Food News

Comal Heritage Incubator Celebrates One Year in Business

Comal Heritage Food Incubator now has an actual Comal.
Comal Heritage Food Incubator now has an actual Comal. Mark Antonation
When Comal Heritage Food Incubator launched a year ago at 3455 Ringsby Court in the TAXI development, it was more than just a restaurant. Comal is part of Focus Points, a community outreach organization that helps low-income families with education, employment and health initiatives in the Globeville and Elyria-Swansea neighborhoods. But Comal also serves great food, and it proved it at a first anniversary celebration on October 17.

Comal's patio space is as large as the dining room itself, so chef Tim Bender and his staff, consisting primarily of recent immigrants and refugees from the surrounding neighborhoods who want to learn catering and restaurant-management skills, take advantage by cooking outdoors when weather permits. A large concrete planter has been converted into a fire pit, and Bender recently added a steel comal so that fresh tortillas and other Latin American foods can be cooked on its searing-hot surface. There's also a wood-fired oven for baking (don't miss the pita bread on Fridays) and a smaller fire pit for grilling meats.

click to enlarge Chicken kabobs cook over hardwood coals on Comal's patio. - MARK ANTONATION
Chicken kabobs cook over hardwood coals on Comal's patio.
Mark Antonation
Slavika Park, who runs the workforce-development side of Comal, says that the educational aspect of the restaurant has evolved over the past year. In addition to Latin American cooks, the kitchen also has Syrian and Iraqi trainees; Comal serves their food on Fridays. While the majority of participants have been women, a few men have also been through the program, which now also helps cooks develop skills to help them land jobs at nearby restaurants like Acorn and Comida. Several of the trainees who have completed the program now have business licenses for catering or operating their own food trucks, and many others have found restaurant jobs.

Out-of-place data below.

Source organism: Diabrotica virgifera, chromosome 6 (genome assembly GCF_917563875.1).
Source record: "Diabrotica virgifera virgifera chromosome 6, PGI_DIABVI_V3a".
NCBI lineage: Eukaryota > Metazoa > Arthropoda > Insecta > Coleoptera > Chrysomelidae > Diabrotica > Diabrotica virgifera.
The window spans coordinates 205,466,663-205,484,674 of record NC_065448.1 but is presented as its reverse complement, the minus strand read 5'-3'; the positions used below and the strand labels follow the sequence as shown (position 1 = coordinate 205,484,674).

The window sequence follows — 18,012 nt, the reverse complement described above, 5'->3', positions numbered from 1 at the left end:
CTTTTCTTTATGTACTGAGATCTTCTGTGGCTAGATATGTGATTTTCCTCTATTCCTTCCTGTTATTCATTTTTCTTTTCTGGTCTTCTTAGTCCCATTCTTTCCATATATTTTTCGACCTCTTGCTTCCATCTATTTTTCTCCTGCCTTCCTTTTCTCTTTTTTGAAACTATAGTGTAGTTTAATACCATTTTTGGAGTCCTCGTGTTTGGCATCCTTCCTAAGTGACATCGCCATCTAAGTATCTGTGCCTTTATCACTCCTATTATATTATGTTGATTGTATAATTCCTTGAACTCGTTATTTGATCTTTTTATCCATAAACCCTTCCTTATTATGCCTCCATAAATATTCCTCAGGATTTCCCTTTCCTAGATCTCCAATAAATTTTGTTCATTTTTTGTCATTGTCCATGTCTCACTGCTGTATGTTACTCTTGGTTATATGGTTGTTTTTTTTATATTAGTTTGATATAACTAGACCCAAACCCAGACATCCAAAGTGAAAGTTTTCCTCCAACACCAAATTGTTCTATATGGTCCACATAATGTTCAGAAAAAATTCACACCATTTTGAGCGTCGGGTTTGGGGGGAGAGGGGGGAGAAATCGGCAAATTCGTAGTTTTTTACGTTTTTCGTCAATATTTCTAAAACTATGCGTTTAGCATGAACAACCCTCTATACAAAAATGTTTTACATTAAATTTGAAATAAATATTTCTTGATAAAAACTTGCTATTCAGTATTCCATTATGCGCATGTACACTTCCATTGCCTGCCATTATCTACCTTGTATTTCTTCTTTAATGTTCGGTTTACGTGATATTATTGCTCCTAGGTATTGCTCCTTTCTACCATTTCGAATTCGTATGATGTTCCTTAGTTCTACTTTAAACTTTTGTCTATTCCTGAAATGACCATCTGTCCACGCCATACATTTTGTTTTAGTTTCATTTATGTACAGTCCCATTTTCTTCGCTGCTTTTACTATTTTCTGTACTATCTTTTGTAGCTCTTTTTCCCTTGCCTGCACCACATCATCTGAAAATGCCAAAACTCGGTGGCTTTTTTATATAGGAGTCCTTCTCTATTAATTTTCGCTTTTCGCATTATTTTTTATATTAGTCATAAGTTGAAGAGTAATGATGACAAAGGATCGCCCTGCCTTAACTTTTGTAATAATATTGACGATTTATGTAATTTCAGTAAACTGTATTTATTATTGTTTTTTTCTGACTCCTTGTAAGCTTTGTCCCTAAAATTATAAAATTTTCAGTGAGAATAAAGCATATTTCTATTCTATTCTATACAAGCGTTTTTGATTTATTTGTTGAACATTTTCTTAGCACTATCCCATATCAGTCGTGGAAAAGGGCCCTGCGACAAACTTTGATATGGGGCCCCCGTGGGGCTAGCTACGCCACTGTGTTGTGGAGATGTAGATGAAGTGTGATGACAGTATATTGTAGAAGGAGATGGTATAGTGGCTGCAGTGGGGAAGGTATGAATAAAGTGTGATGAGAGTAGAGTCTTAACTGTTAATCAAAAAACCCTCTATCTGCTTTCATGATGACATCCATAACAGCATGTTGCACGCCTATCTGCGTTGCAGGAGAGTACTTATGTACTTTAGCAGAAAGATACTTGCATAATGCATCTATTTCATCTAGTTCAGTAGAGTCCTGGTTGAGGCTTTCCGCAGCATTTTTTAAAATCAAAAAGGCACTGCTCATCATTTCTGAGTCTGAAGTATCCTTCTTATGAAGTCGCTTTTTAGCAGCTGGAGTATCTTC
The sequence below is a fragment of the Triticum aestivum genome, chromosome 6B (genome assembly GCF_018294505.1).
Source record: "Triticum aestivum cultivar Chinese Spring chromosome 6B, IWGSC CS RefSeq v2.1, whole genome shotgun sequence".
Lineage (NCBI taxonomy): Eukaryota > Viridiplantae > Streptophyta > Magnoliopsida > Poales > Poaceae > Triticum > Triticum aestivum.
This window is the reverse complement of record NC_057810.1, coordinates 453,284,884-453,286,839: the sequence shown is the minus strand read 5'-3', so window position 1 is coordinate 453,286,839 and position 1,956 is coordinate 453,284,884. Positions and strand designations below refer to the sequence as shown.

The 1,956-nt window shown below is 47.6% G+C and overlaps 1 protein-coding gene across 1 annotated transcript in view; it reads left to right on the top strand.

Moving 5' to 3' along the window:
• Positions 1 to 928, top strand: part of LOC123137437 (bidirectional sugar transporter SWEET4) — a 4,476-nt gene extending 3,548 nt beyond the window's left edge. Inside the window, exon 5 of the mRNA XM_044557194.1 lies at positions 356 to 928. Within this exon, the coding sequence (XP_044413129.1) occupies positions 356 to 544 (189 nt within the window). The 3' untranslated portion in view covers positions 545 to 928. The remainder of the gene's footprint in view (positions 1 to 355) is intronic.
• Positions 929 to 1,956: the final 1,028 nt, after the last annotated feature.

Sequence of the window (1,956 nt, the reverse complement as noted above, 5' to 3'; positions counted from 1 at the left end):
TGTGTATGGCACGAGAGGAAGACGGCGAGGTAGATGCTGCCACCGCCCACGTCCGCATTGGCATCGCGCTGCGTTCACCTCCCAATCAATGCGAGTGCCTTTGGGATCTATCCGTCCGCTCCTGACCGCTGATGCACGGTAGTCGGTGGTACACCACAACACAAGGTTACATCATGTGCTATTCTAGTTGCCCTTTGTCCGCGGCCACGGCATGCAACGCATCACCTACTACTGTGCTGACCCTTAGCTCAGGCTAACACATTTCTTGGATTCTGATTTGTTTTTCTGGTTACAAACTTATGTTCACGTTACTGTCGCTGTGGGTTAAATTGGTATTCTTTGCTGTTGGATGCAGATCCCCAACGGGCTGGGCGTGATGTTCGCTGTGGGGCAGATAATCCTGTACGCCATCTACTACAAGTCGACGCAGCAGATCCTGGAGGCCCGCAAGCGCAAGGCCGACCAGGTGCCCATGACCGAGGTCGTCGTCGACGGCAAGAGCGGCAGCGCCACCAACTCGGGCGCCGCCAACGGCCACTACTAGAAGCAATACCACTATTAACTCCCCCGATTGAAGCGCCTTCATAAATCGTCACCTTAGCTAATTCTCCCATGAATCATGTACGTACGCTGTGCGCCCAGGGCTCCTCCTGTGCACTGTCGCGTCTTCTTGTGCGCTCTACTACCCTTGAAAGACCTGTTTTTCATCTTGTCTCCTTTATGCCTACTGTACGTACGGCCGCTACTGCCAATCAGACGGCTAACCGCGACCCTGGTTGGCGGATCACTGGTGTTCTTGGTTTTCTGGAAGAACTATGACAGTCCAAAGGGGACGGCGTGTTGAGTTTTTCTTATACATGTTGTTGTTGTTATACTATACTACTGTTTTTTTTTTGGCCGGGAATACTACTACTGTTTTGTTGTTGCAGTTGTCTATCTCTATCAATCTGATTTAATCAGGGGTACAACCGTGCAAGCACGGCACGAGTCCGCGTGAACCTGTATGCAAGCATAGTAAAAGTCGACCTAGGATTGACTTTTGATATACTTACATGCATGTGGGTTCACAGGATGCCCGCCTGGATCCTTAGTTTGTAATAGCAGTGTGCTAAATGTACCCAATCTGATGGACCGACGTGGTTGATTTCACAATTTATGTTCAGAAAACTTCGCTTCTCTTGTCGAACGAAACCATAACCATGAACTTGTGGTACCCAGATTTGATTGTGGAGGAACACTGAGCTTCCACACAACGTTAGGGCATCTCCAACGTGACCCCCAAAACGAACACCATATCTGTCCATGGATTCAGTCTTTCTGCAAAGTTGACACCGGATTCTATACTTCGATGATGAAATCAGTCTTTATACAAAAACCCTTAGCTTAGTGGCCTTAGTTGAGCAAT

Last night's party showcased dishes from several of the program's success stories, including posole, Salvadoran pastries, tacos made with fresh tortillas, carne adobada, chile verde, chicken kabobs, hummus and saffron rice.


click to enlarge Iraqi and Syrian dishes at Comal. - MARK ANTONATION
Iraqi and Syrian dishes at Comal.
Mark Antonation
click to enlarge These pastries are called quesadillas, but are made primarily with rice flour, eggs, sugar and cheese. - MARK ANTONATION
These pastries are called quesadillas, but are made primarily with rice flour, eggs, sugar and cheese.
Mark Antonation
click to enlarge Pita, hummus and yogurt sauce. - MARK ANTONATION
Pita, hummus and yogurt sauce.
Mark Antonation
click to enlarge You can taste food like this on Fridays at Comal. - MARK ANTONATION
You can taste food like this on Fridays at Comal.
Mark Antonation
click to enlarge Ingredients used at Comal. - MARK ANTONATION
Ingredients used at Comal.
Mark Antonation
click to enlarge Tarasca is one of the businesses opened by a graduate of Comal's training program. - MARK ANTONATION
Tarasca is one of the businesses opened by a graduate of Comal's training program.
Mark Antonation
Comal is open for lunch from 11 a.m. to 2 p.m. Monday through Friday, with Latin American cuisine served the first four days of the week, and Syrian and other Middle Eastern dishes served on Fridays.

For more information, call 303-292-0770 or go to Comal's Facebook page.

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Mark Antonation is the former Westword Food & Drink Editor. In 2018, he was named Outstanding Media Professional by the Colorado Restaurant Association; he's now with the Colorado Restaurant Foundation.
Contact: Mark Antonation